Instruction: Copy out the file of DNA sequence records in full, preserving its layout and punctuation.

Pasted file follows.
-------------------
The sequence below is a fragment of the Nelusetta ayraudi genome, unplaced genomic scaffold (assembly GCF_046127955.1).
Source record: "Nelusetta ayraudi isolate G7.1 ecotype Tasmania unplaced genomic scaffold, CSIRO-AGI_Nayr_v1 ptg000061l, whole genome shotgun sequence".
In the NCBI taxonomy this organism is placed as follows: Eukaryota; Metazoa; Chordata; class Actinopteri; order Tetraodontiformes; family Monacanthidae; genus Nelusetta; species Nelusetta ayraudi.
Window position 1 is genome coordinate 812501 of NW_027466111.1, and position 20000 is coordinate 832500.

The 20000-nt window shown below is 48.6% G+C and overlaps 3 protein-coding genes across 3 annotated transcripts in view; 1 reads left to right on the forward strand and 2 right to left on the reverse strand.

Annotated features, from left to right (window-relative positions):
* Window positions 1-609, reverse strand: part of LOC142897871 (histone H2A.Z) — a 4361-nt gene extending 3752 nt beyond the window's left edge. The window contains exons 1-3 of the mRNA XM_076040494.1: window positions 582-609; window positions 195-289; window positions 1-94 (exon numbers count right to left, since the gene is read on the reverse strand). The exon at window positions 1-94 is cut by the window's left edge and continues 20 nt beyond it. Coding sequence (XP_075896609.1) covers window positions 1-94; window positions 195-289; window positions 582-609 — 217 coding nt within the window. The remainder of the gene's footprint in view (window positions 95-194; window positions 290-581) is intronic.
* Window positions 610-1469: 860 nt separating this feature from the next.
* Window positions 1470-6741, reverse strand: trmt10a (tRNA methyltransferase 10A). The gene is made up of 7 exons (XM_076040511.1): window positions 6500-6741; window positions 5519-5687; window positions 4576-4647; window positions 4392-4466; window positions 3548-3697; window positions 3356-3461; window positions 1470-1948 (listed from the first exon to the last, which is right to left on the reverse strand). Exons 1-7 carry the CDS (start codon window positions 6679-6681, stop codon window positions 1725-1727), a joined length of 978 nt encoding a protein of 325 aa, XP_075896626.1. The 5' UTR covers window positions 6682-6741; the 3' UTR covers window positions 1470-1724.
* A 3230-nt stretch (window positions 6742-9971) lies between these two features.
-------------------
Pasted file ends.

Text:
The sequence below is a fragment of the Nelusetta ayraudi genome, unplaced genomic scaffold (assembly GCF_046127955.1).
Source record: "Nelusetta ayraudi isolate G7.1 ecotype Tasmania unplaced genomic scaffold, CSIRO-AGI_Nayr_v1 ptg000061l, whole genome shotgun sequence".
In the NCBI taxonomy this organism is placed as follows: Eukaryota; Metazoa; Chordata; class Actinopteri; order Tetraodontiformes; family Monacanthidae; genus Nelusetta; species Nelusetta ayraudi.
Window position 1 is genome coordinate 812501 of NW_027466111.1, and position 20000 is coordinate 832500.

The 20000-nt window shown below is 48.6% G+C and overlaps 3 protein-coding genes across 3 annotated transcripts in view; 1 reads left to right on the forward strand and 2 right to left on the reverse strand.

Annotated features, from left to right (window-relative positions):
* Window positions 1-609, reverse strand: part of LOC142897871 (histone H2A.Z) — a 4361-nt gene extending 3752 nt beyond the window's left edge. The window contains exons 1-3 of the mRNA XM_076040494.1: window positions 582-609; window positions 195-289; window positions 1-94 (exon numbers count right to left, since the gene is read on the reverse strand). The exon at window positions 1-94 is cut by the window's left edge and continues 20 nt beyond it. Coding sequence (XP_075896609.1) covers window positions 1-94; window positions 195-289; window positions 582-609 — 217 coding nt within the window. The remainder of the gene's footprint in view (window positions 95-194; window positions 290-581) is intronic.
* Window positions 610-1469: 860 nt separating this feature from the next.
* Window positions 1470-6741, reverse strand: trmt10a (tRNA methyltransferase 10A). The gene is made up of 7 exons (XM_076040511.1): window positions 6500-6741; window positions 5519-5687; window positions 4576-4647; window positions 4392-4466; window positions 3548-3697; window positions 3356-3461; window positions 1470-1948 (listed from the first exon to the last, which is right to left on the reverse strand). Exons 1-7 carry the CDS (start codon window positions 6679-6681, stop codon window positions 1725-1727), a joined length of 978 nt encoding a protein of 325 aa, XP_075896626.1. The 5' UTR covers window positions 6682-6741; the 3' UTR covers window positions 1470-1724.
* A 3230-nt stretch (window positions 6742-9971) lies between these two features.